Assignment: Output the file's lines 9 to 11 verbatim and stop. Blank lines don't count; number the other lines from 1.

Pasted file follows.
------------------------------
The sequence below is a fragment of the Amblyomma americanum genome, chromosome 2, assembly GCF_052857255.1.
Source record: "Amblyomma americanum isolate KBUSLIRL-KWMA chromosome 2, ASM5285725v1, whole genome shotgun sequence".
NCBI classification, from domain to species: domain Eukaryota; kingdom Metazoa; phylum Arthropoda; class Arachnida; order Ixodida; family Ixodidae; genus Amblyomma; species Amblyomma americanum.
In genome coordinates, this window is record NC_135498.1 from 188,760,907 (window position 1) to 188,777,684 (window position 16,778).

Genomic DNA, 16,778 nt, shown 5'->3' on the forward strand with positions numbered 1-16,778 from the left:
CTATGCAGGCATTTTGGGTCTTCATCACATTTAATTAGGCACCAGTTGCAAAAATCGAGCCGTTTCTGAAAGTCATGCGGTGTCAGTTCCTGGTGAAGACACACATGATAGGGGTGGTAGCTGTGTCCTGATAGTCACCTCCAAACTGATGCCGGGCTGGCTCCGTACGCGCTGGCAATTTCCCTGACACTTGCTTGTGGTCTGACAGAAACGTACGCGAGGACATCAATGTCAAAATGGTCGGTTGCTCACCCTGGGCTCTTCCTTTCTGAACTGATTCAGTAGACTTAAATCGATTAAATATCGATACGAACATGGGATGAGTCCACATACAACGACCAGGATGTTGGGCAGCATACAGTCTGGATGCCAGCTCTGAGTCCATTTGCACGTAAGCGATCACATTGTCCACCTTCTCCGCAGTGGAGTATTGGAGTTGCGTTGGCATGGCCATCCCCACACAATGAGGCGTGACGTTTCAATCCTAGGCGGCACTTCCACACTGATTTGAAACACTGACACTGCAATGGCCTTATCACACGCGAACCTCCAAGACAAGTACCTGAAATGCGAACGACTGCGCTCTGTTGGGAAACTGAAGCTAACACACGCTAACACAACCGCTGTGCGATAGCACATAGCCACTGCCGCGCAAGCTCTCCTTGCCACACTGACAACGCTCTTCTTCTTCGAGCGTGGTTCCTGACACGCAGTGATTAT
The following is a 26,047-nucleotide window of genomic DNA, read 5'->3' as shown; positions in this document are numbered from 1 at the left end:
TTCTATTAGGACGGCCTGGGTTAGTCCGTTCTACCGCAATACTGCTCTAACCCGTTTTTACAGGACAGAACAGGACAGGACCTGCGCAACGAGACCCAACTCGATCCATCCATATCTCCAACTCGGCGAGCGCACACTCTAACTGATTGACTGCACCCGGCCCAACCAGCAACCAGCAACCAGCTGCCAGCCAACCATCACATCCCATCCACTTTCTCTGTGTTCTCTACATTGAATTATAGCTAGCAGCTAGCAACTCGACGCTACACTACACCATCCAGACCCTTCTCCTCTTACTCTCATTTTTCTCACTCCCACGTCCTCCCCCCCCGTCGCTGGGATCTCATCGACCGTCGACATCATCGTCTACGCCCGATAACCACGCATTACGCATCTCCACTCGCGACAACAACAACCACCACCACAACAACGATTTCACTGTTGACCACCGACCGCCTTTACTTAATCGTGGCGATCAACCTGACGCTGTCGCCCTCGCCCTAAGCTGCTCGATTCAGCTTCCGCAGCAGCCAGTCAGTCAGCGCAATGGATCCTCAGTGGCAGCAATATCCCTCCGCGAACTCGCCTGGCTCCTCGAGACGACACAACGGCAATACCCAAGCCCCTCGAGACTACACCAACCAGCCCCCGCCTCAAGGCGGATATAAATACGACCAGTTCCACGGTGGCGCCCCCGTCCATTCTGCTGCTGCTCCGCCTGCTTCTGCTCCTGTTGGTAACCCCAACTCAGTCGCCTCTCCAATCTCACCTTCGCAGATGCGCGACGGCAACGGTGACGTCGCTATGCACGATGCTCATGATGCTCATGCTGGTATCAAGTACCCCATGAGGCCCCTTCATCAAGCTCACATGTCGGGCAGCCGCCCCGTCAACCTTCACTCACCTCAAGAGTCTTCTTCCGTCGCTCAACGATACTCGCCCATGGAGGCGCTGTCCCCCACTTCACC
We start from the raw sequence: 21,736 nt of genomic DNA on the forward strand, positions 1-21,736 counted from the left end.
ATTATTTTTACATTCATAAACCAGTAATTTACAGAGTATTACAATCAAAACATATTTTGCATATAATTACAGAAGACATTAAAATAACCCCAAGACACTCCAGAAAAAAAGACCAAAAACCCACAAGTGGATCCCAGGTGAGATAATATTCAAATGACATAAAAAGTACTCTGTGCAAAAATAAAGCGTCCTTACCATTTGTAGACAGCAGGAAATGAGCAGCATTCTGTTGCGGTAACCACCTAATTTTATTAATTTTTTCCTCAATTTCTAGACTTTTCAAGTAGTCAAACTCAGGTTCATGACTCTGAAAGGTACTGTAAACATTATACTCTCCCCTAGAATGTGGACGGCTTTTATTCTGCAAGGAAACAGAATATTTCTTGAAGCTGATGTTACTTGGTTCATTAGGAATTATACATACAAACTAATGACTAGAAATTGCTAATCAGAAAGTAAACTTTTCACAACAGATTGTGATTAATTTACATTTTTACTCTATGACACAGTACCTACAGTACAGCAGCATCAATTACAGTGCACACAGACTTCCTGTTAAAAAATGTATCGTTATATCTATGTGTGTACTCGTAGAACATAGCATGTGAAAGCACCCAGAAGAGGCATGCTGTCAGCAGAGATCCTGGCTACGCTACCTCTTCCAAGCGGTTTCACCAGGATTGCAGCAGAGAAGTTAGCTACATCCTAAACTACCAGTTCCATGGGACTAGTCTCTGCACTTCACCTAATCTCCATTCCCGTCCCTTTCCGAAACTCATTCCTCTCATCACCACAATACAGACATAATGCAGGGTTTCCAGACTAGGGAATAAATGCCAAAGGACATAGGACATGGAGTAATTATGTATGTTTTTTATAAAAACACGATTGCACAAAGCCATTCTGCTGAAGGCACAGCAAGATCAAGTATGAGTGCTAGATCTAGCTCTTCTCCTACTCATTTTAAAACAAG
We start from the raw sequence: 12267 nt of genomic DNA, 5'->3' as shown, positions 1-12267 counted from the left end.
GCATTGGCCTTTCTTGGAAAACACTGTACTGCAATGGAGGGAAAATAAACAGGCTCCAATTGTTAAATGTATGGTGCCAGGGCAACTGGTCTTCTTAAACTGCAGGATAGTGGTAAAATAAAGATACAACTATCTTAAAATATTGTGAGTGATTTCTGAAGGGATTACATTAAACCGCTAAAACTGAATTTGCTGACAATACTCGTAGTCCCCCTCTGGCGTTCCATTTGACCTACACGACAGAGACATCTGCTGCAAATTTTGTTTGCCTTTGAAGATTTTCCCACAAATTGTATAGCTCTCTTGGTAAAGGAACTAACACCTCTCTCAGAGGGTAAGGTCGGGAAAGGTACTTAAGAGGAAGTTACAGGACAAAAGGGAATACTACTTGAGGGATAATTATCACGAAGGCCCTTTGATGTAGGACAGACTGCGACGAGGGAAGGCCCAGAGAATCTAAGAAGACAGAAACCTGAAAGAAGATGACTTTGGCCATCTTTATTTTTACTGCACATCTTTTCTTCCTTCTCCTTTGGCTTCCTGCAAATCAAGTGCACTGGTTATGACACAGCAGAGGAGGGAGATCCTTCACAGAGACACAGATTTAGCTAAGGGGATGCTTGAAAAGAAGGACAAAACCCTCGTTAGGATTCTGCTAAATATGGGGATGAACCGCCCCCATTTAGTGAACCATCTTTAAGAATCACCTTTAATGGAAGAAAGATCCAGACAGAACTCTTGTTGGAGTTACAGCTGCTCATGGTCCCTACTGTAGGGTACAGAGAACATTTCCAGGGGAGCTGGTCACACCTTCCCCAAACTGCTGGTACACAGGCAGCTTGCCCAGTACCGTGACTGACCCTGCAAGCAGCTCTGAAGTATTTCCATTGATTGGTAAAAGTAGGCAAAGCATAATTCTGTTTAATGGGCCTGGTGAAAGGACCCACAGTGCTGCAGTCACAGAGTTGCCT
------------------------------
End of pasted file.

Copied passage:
We start from the raw sequence: 21,736 nt of genomic DNA on the forward strand, positions 1-21,736 counted from the left end.
ATTATTTTTACATTCATAAACCAGTAATTTACAGAGTATTACAATCAAAACATATTTTGCATATAATTACAGAAGACATTAAAATAACCCCAAGACACTCCAGAAAAAAAGACCAAAAACCCACAAGTGGATCCCAGGTGAGATAATATTCAAATGACATAAAAAGTACTCTGTGCAAAAATAAAGCGTCCTTACCATTTGTAGACAGCAGGAAATGAGCAGCATTCTGTTGCGGTAACCACCTAATTTTATTAATTTTTTCCTCAATTTCTAGACTTTTCAAGTAGTCAAACTCAGGTTCATGACTCTGAAAGGTACTGTAAACATTATACTCTCCCCTAGAATGTGGACGGCTTTTATTCTGCAAGGAAACAGAATATTTCTTGAAGCTGATGTTACTTGGTTCATTAGGAATTATACATACAAACTAATGACTAGAAATTGCTAATCAGAAAGTAAACTTTTCACAACAGATTGTGATTAATTTACATTTTTACTCTATGACACAGTACCTACAGTACAGCAGCATCAATTACAGTGCACACAGACTTCCTGTTAAAAAATGTATCGTTATATCTATGTGTGTACTCGTAGAACATAGCATGTGAAAGCACCCAGAAGAGGCATGCTGTCAGCAGAGATCCTGGCTACGCTACCTCTTCCAAGCGGTTTCACCAGGATTGCAGCAGAGAAGTTAGCTACATCCTAAACTACCAGTTCCATGGGACTAGTCTCTGCACTTCACCTAATCTCCATTCCCGTCCCTTTCCGAAACTCATTCCTCTCATCACCACAATACAGACATAATGCAGGGTTTCCAGACTAGGGAATAAATGCCAAAGGACATAGGACATGGAGTAATTATGTATGTTTTTTATAAAAACACGATTGCACAAAGCCATTCTGCTGAAGGCACAGCAAGATCAAGTATGAGTGCTAGATCTAGCTCTTCTCCTACTCATTTTAAAACAAG
We start from the raw sequence: 12267 nt of genomic DNA, 5'->3' as shown, positions 1-12267 counted from the left end.